The Light of the World
Fourth Sunday of Lent B

Frank Enderle
Reproduced with Permission

During the forty days of this season we should observe fasting and abstinence, do charitable works, and pray more. Lent is a time for meditation but it is not, as some think, a boring time. It is a time for us to renew ourselves, cleansing ourselves of sin and preparing for a sincere conversion.

On this Fourth Sunday of Lent, the Church celebrates every year a day that is called, since the first days, Laetare Sunday, which comes from a Latin word that means “rejoice.” This is the first word that is said in the Antiphon of the Entrance Rite in all of the Masses this Sunday.

In the Gospel Reading today, Saint John explains to us the true cause of so much sadness and sin in the world. He tells us that even though Our Lord, Jesus Christ, Light of the World, came into the world humanity preferred the darkness instead of the light. Even today, many people are afraid of the light. They turn their backs on God. They consciously and repeatedly sin, acting as if God did not exist. And, of course, these people, since they live spiritually in a dark and sick world, are afraid of the light. They prefer the darkness.

A good Christian should show to the world the light received from the Hoy Eucharist in the Holy Mass. The light should shine in him or her so brightly that they should be the image of Christ for others. When we live good Christian lives, our happiness surges out into the world from a pure heart. We truly become People of God, people who do not fear the Light of Christ, who try by every means possible to ensure that the light received is transformed into good works that show our love for God.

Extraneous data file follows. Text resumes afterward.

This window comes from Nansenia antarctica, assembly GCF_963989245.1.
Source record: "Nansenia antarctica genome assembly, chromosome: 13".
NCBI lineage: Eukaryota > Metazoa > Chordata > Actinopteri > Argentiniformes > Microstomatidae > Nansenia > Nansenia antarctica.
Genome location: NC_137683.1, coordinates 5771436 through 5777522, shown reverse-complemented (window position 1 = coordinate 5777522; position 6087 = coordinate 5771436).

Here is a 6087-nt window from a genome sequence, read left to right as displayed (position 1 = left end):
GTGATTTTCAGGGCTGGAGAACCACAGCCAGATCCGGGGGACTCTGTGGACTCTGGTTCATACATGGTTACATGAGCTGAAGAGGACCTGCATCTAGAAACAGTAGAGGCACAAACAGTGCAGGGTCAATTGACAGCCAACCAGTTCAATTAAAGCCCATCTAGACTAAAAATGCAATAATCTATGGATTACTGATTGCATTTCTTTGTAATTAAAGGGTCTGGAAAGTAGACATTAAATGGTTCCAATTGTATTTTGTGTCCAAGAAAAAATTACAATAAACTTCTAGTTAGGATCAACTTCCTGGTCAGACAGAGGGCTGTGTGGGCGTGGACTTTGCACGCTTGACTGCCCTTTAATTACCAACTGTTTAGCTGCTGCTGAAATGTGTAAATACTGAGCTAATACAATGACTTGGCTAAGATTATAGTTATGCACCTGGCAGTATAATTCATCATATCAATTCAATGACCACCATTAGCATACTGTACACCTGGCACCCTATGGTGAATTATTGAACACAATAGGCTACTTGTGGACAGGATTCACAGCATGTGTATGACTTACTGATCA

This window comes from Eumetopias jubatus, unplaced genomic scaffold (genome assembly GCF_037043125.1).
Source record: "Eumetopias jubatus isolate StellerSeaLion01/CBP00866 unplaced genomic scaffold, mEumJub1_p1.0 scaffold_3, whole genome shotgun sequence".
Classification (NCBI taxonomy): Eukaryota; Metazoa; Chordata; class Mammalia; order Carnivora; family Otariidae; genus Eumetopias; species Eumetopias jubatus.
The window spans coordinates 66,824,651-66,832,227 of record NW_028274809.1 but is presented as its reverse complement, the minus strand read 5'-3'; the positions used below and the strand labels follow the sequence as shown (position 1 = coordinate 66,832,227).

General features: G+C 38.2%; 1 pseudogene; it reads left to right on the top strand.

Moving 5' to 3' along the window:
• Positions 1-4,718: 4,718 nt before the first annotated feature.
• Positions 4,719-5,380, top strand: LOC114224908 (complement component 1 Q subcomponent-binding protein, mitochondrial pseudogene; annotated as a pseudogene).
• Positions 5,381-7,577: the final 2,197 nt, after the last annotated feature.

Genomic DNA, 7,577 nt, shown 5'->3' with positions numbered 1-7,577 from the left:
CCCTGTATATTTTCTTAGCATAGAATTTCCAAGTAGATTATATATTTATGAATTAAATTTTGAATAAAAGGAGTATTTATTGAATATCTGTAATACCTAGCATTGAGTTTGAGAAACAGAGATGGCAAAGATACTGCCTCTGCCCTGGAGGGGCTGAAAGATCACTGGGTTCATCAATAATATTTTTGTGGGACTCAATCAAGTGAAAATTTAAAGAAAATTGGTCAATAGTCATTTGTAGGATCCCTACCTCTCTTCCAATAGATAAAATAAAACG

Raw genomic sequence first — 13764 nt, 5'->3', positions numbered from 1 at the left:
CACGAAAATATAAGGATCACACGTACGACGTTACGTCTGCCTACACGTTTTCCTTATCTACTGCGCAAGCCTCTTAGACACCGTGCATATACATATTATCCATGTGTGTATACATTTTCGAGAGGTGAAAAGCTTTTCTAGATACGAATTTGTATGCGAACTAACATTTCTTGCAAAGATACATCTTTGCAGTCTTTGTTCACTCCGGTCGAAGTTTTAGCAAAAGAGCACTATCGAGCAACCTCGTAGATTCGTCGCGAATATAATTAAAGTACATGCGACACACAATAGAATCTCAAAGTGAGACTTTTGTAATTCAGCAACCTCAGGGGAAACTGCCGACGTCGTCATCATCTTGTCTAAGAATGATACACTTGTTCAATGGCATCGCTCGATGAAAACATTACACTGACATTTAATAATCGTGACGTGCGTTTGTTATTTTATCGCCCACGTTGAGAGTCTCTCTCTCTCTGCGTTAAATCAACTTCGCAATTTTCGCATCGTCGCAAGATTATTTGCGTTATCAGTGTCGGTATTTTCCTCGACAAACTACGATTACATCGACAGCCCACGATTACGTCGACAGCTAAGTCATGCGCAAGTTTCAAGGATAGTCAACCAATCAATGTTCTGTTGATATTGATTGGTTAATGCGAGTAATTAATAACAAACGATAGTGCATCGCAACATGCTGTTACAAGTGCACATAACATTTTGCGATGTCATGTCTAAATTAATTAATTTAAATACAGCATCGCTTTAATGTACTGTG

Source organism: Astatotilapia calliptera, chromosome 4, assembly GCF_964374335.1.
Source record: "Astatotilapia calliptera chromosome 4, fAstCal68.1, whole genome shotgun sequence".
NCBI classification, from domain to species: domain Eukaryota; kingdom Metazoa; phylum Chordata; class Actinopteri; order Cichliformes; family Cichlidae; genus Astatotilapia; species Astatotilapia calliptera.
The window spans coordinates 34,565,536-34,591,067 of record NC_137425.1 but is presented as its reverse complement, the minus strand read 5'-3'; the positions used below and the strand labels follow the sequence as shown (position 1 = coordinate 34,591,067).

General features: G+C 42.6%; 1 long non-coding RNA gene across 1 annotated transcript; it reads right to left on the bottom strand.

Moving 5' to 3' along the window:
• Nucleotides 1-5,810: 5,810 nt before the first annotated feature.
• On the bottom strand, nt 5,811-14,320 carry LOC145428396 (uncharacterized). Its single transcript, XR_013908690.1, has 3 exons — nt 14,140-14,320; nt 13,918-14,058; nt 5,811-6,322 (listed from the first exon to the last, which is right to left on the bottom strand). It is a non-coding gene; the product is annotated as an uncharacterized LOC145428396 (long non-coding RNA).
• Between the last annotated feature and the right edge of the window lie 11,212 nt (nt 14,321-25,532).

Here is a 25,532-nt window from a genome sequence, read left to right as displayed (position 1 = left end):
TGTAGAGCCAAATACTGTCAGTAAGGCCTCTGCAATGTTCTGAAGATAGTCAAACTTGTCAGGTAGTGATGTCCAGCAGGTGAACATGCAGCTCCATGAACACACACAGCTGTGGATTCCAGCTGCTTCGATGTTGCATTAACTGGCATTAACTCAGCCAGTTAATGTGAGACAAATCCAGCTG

Lent is an austere period in the liturgical year but it is also a time for authenticity. We know that there are many people in this world who will try to lure us away from our faith. Frequently, we have to make sacrifices in order to live as the Lord wants us to live. We are tempted to exchange our love of God for love of earthly things such as illicit pleasure, ill-gained success or power. These days of Lent place before us a dilemma. We have to choose between the light and darkness, between good and evil, between love of God and love of those earthly things that separate us from the true road to Christ. If we choose good, if we decide to follow Jesus, sacrificing those other things, we will win out in the long run. We will realize that all of those other things only end up separating us from God and doing us harm. Without a doubt, when we change our lives and choose the good, we become better persons. It could even be possible that when we show others, through our good works, that we live a joyful and pure life completely dedicated to doing good we will influence family members and maybe even the rest of the community to do the same.